Medicaid Waivers

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Federal authorities (Waivers and State Plan Amendments)

1115(a) States can apply for a Section 1115 waiver to test experimental, pilot, or demonstration projects that promote the objectives of the Medicaid and CHIP programs.

1902(a)(70) NEMT States can use Section 1902(a)(70) statutory authority to amend their Medicaid state plans to establish non‐emergency medical transportation (NEMT) brokerage programs without regard to the statutory requirements for comparability, geographic region served, and freedom of choice.

1905(t) States can use Section 1905(t) statutory authority to create voluntary primary care case management (PCCM) managed care programs.

1915(a) States can use Section 1915(a) statutory authority to enter into a voluntary contract with an entity to provide State plan services. Enrollment is voluntary.

1915(b) States can use Section 1915(b) waivers to mandate enrollment of special populations into managed care delivery systems or otherwise limit beneficiaries’ choice of providers.

1915(c) States can use Section 1915(c) waivers to provide long-term services and supports (LTSS) in home and community settings rather than institutional settings. By using 1915(c) waivers concurrently with 1915(a), 1932(a), or 1915(b) authorities, states can provide LTSS through managed care. Without a concurrent waiver allowing a state to deliver these services through managed care, 1915(c) waiver services are paid fee-for service.

1915(i) States can use Section 1915(i) statutory authority to offer a variety of home and community-based services through the state plan, regardless of whether enrollees meet the institutional level of care. By using 1915(i) authority concurrently with 1915(a), 1932(a), or 1915(b) authorities, states can provide LTSS through managed care.

1915(j) States can use Section 1915(j) statutory authority to offer self- directed personal assistance services provided under the state plan and/or section 1915(c) waivers. By using 1915(j) authority concurrently with 1915(a), 1932(a), or 1915(b) authorities, states can provide LTSS through managed care.

1915(k) States can use Section 1915(k) statutory authority to provide home and community based attendant services and supports (the "Community First Choice Option") under their state plan. By using 1915(k) authority concurrently with 1915(a), 1932(a), or 1915(b) authorities, states can provide LTSS through managed care.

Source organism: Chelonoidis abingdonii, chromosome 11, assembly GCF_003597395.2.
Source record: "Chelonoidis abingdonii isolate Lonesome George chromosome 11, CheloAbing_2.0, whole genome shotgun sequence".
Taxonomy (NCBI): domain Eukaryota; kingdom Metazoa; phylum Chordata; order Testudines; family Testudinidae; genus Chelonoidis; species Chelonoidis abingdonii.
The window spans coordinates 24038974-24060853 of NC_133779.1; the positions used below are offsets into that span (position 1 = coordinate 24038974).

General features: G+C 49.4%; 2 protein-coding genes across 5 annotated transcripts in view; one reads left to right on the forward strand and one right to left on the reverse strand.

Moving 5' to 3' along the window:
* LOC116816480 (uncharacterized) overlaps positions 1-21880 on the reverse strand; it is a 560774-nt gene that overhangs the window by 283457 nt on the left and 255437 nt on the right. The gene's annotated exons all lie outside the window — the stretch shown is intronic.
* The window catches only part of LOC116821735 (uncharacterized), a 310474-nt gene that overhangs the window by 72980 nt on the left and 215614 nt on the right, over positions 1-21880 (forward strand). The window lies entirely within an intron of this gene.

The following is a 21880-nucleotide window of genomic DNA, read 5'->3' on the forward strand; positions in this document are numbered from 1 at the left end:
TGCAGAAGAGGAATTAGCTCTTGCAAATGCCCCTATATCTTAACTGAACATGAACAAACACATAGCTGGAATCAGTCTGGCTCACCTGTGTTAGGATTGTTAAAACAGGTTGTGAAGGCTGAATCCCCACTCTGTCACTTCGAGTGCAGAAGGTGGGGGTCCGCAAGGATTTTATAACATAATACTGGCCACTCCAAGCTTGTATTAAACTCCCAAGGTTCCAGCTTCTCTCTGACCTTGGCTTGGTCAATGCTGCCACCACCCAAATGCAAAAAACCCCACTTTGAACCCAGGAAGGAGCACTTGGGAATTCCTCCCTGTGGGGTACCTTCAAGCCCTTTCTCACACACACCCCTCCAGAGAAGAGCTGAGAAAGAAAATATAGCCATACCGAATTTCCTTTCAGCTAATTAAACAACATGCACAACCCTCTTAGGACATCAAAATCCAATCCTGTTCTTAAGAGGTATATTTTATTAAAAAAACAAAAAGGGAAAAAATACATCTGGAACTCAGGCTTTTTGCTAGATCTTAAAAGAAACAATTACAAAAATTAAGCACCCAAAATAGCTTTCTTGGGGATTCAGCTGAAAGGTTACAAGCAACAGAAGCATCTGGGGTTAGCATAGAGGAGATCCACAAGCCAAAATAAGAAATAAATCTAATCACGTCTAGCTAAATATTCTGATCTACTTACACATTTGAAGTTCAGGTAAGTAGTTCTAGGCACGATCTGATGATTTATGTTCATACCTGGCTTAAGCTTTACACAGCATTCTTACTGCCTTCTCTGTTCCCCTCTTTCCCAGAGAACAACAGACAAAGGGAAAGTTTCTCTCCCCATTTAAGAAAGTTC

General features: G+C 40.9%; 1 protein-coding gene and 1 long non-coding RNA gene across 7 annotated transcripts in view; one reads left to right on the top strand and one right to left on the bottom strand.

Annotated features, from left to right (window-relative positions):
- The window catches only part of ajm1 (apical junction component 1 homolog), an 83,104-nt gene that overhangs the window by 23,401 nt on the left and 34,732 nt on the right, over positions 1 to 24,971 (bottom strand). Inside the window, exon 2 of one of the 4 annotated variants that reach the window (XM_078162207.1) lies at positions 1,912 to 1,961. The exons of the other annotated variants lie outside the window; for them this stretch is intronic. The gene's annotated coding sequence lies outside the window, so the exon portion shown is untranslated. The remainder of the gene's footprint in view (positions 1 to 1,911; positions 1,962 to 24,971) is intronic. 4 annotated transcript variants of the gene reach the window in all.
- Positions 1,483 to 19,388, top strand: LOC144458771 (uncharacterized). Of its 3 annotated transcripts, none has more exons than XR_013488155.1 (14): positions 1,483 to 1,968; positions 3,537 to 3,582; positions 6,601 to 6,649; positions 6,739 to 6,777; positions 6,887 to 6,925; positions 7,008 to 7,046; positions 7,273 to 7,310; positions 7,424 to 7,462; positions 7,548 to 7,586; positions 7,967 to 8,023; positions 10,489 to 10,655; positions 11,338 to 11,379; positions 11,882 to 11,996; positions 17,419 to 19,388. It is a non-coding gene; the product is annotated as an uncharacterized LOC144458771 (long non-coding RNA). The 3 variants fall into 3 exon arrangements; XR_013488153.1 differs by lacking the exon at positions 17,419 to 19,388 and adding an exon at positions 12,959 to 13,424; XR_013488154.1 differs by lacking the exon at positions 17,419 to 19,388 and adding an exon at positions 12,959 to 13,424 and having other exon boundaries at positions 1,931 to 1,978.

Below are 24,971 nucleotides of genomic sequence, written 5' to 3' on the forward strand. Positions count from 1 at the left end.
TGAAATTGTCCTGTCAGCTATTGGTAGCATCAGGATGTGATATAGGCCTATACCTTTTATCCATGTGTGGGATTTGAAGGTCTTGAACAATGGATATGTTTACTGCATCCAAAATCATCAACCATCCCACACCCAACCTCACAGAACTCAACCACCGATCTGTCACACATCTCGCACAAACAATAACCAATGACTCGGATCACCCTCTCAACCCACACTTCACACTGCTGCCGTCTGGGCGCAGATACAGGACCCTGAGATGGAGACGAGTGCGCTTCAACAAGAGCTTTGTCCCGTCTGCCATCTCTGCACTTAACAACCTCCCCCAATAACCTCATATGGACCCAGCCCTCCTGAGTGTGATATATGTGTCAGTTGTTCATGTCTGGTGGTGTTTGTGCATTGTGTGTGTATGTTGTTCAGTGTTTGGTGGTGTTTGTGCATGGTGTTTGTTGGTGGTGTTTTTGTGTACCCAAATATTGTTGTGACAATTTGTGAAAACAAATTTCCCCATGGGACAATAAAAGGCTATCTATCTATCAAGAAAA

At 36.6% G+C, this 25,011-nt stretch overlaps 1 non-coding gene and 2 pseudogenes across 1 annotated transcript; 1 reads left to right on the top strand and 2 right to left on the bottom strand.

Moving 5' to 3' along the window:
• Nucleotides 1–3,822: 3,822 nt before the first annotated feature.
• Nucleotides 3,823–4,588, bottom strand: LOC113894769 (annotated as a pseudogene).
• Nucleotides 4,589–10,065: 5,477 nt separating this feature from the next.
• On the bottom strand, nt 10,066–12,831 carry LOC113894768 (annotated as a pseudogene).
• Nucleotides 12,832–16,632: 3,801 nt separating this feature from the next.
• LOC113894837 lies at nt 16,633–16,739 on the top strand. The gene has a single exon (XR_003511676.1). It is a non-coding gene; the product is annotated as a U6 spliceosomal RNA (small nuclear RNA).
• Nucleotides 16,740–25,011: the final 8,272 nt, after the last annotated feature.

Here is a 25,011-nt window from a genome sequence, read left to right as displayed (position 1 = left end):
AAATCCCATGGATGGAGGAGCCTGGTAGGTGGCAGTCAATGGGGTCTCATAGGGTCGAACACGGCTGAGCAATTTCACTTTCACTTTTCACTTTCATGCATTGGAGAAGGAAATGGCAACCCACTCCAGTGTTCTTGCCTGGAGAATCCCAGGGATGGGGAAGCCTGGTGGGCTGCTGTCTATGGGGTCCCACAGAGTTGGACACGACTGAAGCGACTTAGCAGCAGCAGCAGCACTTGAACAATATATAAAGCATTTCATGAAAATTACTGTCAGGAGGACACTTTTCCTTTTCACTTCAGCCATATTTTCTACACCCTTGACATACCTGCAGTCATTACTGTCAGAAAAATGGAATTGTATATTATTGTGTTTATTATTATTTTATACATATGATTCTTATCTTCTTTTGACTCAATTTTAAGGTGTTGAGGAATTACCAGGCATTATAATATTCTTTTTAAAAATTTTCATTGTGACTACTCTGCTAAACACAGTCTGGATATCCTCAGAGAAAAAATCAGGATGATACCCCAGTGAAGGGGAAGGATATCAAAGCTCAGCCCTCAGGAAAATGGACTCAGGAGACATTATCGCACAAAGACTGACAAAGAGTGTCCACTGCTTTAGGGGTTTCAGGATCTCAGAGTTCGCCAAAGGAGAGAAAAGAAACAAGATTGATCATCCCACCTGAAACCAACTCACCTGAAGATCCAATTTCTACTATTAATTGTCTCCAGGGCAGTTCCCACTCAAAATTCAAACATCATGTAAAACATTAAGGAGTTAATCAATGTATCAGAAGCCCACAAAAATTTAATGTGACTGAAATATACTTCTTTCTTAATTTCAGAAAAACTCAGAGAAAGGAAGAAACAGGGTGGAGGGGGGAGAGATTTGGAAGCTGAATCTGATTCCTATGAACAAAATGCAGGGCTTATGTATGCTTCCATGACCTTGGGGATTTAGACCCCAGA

1932(a) State can use Section 1932(a) statutory authority to mandate enrollment of Medicaid beneficiaries in managed care entities without section 1915(b) or 1115 waiver authority. However, certain groups are exempt from mandatory enrollment (for example, Medicare-Medicaid dual enrollees, Native Americans and children with special health care needs), and with exceptions for rural areas, the state must offer at least two managed care options.

1937 Alternative Benefit Plan States can use Section 1937 statutory authority to provide alternative benefits tailored to meet the needs of certain Medicaid population groups, target residents in certain areas of the state, or provide services through specific delivery systems instead of following the traditional Medicaid benefit plan. The Affordable Care Act of 2010 amended Section 1937 by requiring states to provide an alternative benefit package to the newly eligible adult (Section VIII) Medicaid expansion population, which must cover 10 essential health benefits described in ACA Section 1302(b).

1945 Health Homes States can use Section 1945 statutory authority to coordinate care for Medicaid beneficiaries who have chronic conditions. Although Medicaid Health Homes are not a managed care system, states can combine 1945 authority with a managed care authority such as 1915(a), 1932(a), or 1915(b) to provide health home services through managed care entities.